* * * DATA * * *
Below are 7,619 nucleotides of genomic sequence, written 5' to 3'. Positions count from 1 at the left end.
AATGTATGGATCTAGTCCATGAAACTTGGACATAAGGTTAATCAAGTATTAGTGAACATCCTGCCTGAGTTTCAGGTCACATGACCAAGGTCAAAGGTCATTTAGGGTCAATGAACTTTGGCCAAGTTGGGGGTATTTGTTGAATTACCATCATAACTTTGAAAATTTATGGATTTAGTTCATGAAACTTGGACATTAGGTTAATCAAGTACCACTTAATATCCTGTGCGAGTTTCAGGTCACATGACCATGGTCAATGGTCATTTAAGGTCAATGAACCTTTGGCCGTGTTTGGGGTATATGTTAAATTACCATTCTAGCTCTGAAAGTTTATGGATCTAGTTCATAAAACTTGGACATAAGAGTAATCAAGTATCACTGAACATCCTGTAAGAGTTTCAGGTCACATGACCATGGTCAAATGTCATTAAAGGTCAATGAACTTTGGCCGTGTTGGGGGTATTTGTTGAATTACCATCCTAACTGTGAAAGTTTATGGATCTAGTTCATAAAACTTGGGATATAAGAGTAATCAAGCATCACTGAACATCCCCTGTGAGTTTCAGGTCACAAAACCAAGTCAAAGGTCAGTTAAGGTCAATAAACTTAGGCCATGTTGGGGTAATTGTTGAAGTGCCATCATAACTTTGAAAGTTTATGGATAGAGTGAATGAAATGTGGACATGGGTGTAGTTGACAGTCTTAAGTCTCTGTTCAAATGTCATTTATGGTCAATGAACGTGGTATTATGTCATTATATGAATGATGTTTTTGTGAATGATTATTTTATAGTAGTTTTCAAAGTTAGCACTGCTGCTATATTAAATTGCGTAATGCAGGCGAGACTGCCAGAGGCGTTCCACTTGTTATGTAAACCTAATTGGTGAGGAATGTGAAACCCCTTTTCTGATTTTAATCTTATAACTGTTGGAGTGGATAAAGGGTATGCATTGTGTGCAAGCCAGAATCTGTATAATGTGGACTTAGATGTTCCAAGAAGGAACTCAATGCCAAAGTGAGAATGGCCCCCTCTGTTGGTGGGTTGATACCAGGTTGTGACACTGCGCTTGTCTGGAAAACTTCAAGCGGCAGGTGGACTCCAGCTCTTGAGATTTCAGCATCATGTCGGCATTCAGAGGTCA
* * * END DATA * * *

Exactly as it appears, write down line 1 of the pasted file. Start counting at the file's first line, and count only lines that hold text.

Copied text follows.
Below are 7,619 nucleotides of genomic sequence, written 5' to 3'. Positions count from 1 at the left end.